Anne Haas Dyson is a former teacher of young children and a fellow of the American Educational Research Association. Among her previous appointments was as a longtime professor at the University of California, Berkeley, where she received the campus-wide Distinguished Teaching Award. She has spent over 35 years studying the childhood cultures and literacy learning of young schoolchildren, for which she has received numerous awards. Dyson aims, first, to bring respect and intellectual attention to childhood cultures and their relationship to school learning. Young children do not participate in school because they are concerned about the national economy, international competition, or climbing a ladder to academic accolades from a grateful nation. They desire to make sense of their world and to gain companionship in what can be a confusing world. Second, she aims to document the diversity of resources (languages, popular culture texts, semiotic tools, everyday experiences) our diverse school children bring with them with which to participate intellectually and socially in school, especially in written language development. Her most recent publications are both Spencer-funded: ReWRITING the basics: Literacy learning in children’s cultures (2013) and, published in 2016, Child cultures, schooling, and literacy: Global perspectives on children composing their lives.
My major research interests are related to the social and cultural processes of schooling and literacy, including:
+ethnographies of childhoods and, more broadly, of the experiential qualities of contemporary schooling for all participants
+the development of childhood cultures, especially the role of popular culture in that development, with a particular interest in city kids
+the development and use of written language in contemporary childhoods and cross-culturally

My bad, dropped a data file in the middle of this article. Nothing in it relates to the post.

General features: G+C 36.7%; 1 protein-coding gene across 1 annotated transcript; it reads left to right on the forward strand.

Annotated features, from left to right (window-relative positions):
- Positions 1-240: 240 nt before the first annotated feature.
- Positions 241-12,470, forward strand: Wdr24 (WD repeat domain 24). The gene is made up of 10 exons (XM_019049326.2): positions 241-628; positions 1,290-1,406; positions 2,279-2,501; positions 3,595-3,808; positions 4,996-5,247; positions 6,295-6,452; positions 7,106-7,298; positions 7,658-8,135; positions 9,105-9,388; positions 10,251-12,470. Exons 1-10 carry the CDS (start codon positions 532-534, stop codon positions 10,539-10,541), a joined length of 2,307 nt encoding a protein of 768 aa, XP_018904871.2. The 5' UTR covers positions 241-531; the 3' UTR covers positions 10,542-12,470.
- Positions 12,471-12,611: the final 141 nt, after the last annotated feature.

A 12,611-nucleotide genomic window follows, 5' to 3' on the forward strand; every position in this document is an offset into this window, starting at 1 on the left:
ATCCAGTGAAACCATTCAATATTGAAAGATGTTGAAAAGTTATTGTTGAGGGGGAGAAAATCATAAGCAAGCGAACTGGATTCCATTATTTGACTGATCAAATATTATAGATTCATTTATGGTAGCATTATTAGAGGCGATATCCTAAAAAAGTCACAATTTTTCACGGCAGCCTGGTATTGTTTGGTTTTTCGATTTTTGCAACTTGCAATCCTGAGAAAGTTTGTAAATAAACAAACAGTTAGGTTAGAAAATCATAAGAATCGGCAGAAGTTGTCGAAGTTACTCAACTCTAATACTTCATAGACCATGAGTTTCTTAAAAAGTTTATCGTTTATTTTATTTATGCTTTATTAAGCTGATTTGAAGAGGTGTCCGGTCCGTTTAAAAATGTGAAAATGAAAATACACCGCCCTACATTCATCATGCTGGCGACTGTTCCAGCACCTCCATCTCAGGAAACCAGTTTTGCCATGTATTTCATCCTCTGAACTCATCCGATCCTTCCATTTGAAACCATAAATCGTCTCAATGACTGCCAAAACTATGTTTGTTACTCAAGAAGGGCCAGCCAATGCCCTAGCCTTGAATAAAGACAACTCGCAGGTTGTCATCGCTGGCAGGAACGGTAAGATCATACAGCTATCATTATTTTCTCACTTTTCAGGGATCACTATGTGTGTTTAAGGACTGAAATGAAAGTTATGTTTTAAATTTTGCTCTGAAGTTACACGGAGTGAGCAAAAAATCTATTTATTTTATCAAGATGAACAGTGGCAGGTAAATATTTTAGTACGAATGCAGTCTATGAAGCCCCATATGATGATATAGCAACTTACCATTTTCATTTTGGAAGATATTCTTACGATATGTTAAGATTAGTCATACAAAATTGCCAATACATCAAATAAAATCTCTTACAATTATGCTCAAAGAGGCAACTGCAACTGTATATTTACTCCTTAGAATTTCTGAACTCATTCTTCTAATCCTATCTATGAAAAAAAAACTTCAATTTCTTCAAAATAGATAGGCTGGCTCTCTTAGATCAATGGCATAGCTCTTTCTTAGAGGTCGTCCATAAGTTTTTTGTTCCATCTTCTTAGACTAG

+the politics of identity and language in school, including the role of English variants, like African American Language.
More particularly, my research centers on the intersection of literacy and childhoods. The latter is a relatively new interdisciplinary field which focuses on both how societies conceive of and arrange for “childhoods” and, also, on how children themselves act as agents in the construction of their own childhoods. For example, my current project is based on a longitudinal, ethnographic study of a minoritized child’s transition from a preschool of primarily children of color through a majority white school. The central theme is the child’s negotiating of a sense of belonging, given his identity as “different.” The project demonstrates the intersection of race, class, and both claimed and ascribed academic identity in peer culture, which itself shapes opportunities to be “smart.” It also highlights the contradictory role of written language in children’s journey through school: it functions both as a means of labeling children and as a tool for expression and communication.
Dyson, whose courses are consistently rated as excellent, teaches courses in three major areas. First, she teaches qualitative methodology, focusing on ethnographic studies in educational settings. Among her courses are both an introductory level methods course and an advanced issues course for students working on proposals and dissertations. The methods course fills up within a matter of hours. Second, she teaches courses on language and literacy, stressing both their sociocultural diversity and the issues regarding their politicization in the schools. She also teaches a course on young children’s initiation into school literacy, stressing children’s socialization into literacy practices, both official and unofficial (or peer governed) and schools’ institutional processes that privilege certain learners, thereby constructing “success” and “failure.” Finally, she offers a class on popular culture and contemporary childhoods, considering the dynamic relationship between childhoods and consumer culture. In addition to her formal teaching, she consults with a large number of graduate students on their research.
Additional Campus Affiliations
Professor, Education Policy, Organization and Leadership
Professor, Curriculum and Instruction
Dyson, A. H. (2022). Excavating childhoods’ layers: an ethnographic dig into inequities of race, class, and literacies. International Studies in Sociology of Education, 31(1-2), 49-66. https://doi.org/10.1080/09620214.2021.1944818
Dyson, A. H. (2020). “This isn’t my real writing”: The fate of children’s agency in too-tight curricula. Theory Into Practice, 59(2), 119-127. https://doi.org/10.1080/00405841.2019.1702390
Dyson, A. H. (2020). “We're Playing Sisters, on Paper!”: children composing on graphic playgrounds. Literacy, 54(2), 3-12. https://doi.org/10.1111/lit.12214
Dyson, A. H. (2019). Composing childhood cultures: Ethnography upside down. In N. Kucirkova, J. Rowsell, & G. Falloon (Eds.), The Routledge International Handbook of Learning with Technology in Early Childhood (pp. 74-87). Routledge. https://doi.org/10.4324/9781315143040-6
Dyson, A. H. (2019). COMPOSING CHILDHOOD CULTURES: Ethnography upside down. In The Routledge International Handbook of Learning with Technology in Early Childhood (pp. 74-87). Taylor and Francis.